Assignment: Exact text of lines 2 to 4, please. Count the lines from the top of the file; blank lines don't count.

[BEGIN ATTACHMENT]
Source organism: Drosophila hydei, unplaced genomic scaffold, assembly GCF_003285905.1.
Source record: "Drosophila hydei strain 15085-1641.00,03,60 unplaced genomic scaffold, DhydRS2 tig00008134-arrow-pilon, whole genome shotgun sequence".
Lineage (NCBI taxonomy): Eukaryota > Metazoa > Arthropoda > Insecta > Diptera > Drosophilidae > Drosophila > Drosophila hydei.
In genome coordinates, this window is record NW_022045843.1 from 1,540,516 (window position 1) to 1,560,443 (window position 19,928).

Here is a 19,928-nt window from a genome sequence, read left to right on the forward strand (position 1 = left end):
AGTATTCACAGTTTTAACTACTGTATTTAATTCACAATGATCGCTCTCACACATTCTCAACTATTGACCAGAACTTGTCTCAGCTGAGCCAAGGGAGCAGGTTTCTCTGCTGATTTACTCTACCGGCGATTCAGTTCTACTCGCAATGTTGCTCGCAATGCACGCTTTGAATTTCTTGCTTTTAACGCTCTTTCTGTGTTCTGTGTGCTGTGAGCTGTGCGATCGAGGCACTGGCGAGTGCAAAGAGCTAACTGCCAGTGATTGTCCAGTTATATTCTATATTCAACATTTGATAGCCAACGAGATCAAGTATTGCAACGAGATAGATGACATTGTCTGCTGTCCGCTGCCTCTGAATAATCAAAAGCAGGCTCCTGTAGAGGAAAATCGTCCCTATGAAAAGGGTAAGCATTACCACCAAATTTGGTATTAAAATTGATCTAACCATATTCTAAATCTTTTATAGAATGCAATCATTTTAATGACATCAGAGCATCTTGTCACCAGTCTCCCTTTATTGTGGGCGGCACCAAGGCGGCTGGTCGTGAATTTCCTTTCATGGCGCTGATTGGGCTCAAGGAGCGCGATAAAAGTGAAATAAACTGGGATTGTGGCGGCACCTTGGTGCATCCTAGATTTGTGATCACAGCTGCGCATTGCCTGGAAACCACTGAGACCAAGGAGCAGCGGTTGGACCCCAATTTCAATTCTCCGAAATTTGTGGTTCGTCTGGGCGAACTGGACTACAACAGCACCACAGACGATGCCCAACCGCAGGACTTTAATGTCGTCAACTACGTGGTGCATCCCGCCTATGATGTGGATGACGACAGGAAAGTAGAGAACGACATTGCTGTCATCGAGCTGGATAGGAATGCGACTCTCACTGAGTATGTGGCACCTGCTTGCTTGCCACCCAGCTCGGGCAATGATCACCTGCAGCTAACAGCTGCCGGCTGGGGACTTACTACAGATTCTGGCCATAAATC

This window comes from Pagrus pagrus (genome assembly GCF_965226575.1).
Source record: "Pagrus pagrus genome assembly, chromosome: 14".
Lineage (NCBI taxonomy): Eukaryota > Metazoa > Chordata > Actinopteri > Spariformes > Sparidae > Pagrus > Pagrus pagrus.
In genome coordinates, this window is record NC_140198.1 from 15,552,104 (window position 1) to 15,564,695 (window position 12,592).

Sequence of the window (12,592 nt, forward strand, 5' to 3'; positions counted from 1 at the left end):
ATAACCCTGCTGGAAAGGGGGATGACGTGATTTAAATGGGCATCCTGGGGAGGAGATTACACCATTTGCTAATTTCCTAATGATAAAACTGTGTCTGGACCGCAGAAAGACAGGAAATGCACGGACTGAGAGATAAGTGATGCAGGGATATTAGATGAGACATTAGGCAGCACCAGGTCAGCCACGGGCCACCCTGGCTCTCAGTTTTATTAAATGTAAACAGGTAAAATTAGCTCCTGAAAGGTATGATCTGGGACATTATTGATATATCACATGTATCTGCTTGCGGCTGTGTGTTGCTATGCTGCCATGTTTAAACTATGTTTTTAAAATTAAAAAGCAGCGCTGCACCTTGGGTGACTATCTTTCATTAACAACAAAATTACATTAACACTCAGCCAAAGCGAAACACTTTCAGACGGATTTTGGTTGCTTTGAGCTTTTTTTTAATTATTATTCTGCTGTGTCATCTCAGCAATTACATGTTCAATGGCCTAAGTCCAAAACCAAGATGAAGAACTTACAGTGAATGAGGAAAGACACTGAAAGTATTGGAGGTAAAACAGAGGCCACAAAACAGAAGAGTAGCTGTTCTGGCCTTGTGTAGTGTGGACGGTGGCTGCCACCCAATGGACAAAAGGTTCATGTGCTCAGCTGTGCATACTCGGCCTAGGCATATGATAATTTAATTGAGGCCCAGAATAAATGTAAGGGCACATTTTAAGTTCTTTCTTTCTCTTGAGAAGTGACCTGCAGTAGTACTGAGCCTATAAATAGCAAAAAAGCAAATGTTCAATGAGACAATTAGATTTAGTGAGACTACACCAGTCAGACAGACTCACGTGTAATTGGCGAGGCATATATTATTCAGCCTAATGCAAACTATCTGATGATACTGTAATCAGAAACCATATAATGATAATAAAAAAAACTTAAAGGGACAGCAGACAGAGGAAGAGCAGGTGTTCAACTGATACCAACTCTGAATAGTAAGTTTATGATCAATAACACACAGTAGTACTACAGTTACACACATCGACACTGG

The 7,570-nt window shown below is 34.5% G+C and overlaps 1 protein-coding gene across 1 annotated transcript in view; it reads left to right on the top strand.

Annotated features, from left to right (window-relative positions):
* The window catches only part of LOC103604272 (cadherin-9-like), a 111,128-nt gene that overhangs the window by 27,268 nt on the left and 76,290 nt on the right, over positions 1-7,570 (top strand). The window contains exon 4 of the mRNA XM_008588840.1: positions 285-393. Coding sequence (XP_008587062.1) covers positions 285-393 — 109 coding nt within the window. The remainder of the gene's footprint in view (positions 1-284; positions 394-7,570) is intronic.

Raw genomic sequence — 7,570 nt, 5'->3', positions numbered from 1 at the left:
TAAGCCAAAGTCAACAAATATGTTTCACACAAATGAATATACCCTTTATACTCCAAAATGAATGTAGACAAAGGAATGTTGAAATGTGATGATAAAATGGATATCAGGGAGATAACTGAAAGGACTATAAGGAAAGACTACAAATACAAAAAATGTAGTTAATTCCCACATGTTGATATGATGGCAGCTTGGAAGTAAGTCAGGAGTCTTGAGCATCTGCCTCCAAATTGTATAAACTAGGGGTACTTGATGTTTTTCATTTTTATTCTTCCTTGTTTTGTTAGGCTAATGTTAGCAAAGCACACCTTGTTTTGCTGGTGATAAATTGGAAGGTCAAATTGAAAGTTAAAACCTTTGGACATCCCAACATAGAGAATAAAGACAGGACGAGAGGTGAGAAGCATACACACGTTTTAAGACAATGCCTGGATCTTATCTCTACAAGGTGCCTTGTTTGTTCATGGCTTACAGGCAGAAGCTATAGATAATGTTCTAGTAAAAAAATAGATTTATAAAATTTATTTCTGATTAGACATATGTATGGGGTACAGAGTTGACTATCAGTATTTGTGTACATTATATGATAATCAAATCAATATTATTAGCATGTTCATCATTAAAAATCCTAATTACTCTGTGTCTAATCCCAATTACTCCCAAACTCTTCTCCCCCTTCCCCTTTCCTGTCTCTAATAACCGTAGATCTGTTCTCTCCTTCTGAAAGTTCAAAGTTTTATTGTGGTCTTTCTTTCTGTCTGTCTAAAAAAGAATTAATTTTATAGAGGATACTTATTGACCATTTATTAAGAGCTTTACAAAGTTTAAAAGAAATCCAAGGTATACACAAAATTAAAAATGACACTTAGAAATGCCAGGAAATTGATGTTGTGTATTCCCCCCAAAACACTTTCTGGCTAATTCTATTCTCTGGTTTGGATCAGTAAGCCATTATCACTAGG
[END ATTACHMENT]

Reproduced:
Source record: "Drosophila hydei strain 15085-1641.00,03,60 unplaced genomic scaffold, DhydRS2 tig00008134-arrow-pilon, whole genome shotgun sequence".
Lineage (NCBI taxonomy): Eukaryota > Metazoa > Arthropoda > Insecta > Diptera > Drosophilidae > Drosophila > Drosophila hydei.
In genome coordinates, this window is record NW_022045843.1 from 1,540,516 (window position 1) to 1,560,443 (window position 19,928).